4.2 Operation Issues Regarding the Virtual Community Counseling Network

Virtual communities allow groups to share and develop common interests [20]. This helps people build and maintain interpersonal relationships and establish a supportive network [21]. However, the military virtual community counseling network was a platform that was established temporarily. Furthermore, the virtual community was connected by two levels. The provided platform and associated self-help measures were introduced by the counseling team. Thus, the existing support group could overcome the limits imposed by the quarantine measures.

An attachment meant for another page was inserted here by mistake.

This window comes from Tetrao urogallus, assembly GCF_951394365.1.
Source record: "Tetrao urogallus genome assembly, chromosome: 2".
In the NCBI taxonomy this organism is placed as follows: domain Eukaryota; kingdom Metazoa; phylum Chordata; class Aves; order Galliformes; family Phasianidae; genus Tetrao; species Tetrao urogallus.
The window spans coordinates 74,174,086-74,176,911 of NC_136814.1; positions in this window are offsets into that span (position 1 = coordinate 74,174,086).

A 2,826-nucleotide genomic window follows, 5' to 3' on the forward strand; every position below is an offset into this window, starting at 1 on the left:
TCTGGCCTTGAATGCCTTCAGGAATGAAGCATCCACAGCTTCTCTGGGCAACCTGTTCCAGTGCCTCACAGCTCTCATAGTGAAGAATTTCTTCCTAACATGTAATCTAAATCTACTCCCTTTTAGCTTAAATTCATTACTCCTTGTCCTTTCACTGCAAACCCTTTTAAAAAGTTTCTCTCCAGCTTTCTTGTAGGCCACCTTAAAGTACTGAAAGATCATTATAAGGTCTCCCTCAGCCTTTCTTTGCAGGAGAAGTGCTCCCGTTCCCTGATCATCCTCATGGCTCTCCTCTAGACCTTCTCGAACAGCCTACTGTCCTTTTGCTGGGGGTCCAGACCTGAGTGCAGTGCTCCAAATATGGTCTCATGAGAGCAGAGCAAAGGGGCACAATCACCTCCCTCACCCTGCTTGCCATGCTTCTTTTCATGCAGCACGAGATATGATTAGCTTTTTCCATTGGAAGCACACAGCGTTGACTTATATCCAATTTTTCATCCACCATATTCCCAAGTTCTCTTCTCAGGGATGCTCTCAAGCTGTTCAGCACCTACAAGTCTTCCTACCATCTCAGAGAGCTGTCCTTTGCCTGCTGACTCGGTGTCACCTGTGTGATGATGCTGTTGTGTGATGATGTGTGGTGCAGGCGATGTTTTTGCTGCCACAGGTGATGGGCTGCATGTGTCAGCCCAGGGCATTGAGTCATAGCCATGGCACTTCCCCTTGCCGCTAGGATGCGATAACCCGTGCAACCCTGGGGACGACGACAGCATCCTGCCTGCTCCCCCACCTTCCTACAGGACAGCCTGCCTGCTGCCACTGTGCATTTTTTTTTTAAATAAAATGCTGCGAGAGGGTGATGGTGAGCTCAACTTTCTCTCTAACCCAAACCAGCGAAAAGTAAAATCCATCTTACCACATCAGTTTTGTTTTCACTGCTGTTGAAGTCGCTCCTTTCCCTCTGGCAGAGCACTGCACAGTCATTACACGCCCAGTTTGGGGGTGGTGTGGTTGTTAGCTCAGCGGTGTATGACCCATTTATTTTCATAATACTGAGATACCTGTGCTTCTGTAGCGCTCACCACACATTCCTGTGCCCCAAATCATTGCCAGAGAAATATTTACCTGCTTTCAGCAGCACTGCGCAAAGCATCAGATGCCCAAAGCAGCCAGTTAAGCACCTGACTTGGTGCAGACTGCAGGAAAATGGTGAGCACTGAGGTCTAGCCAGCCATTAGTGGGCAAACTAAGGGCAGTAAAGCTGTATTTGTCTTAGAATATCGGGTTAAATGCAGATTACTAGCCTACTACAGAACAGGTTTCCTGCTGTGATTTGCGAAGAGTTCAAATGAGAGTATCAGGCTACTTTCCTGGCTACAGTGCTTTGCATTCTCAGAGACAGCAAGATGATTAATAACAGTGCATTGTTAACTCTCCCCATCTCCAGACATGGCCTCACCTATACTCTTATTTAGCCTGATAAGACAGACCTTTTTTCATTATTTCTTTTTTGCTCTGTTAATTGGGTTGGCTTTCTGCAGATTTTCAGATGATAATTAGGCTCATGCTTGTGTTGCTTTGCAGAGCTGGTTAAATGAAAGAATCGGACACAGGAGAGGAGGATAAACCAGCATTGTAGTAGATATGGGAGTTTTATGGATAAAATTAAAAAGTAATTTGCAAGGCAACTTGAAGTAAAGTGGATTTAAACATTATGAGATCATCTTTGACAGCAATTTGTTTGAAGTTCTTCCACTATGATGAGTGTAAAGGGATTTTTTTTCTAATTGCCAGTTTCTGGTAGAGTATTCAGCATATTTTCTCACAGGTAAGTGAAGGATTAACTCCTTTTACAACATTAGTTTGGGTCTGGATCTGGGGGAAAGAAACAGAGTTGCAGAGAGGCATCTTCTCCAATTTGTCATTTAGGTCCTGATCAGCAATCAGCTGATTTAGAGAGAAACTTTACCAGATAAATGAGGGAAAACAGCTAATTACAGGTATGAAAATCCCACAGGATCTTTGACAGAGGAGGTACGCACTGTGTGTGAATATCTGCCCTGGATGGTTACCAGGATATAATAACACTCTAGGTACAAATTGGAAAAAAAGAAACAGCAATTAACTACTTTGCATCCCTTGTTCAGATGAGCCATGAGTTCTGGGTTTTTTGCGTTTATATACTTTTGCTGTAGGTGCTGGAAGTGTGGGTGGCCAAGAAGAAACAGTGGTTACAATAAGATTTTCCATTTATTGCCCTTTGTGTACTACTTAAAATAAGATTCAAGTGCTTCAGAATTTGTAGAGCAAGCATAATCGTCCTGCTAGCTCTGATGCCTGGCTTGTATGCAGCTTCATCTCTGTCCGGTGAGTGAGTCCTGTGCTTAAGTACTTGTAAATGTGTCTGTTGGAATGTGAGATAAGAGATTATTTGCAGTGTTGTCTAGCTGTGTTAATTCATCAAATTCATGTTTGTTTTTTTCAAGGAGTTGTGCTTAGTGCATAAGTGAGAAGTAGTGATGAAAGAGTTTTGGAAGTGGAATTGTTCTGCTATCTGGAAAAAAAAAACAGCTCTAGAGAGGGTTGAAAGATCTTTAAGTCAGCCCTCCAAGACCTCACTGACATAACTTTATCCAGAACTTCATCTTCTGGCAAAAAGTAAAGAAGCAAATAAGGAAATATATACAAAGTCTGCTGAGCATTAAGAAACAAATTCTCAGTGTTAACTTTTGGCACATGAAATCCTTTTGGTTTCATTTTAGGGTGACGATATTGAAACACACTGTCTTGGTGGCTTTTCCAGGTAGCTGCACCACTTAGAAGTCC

In fact, the execution process was extremely challenging, and these difficulties were particularly influenced by the limitations of the time factor and heightened level of emergency of the incident. This virtual counseling network was only conceived by the researcher. The possibility of interdisciplinary mutual help via cooperative support must be considered before another crisis occurs in the future. As suggested by Chiu et al. [22], a social worker conducting a crisis intervention must first understand the organization’s operational structure and characteristics and make good use of its resources so as to command, integrate, and provide resources within the shortest time possible. Furthermore, social workers who work in the public sector or organizations must be attentive to the impact on individuals or the environment due to the positions or classes involved. At the same time, they must understand the organization’s network ecology and the respective characteristics of the department in the work unit. In this way, they can complete resource assessment and inventory within the shortest time possible, which allows them to provide diverse services according to individual needs. Admittedly, it was found that in this incident, the healing generated by the quarantined individuals in the virtual counseling network did not require excessive interventions from social workers. The functions of self-help and mutual help could be used on the platform, which had always been neglected by past counseling methods. This also indicates that future social workers require more advanced Internet operation techniques and knowledge to strengthen the counseling efficacy of the Internet platform.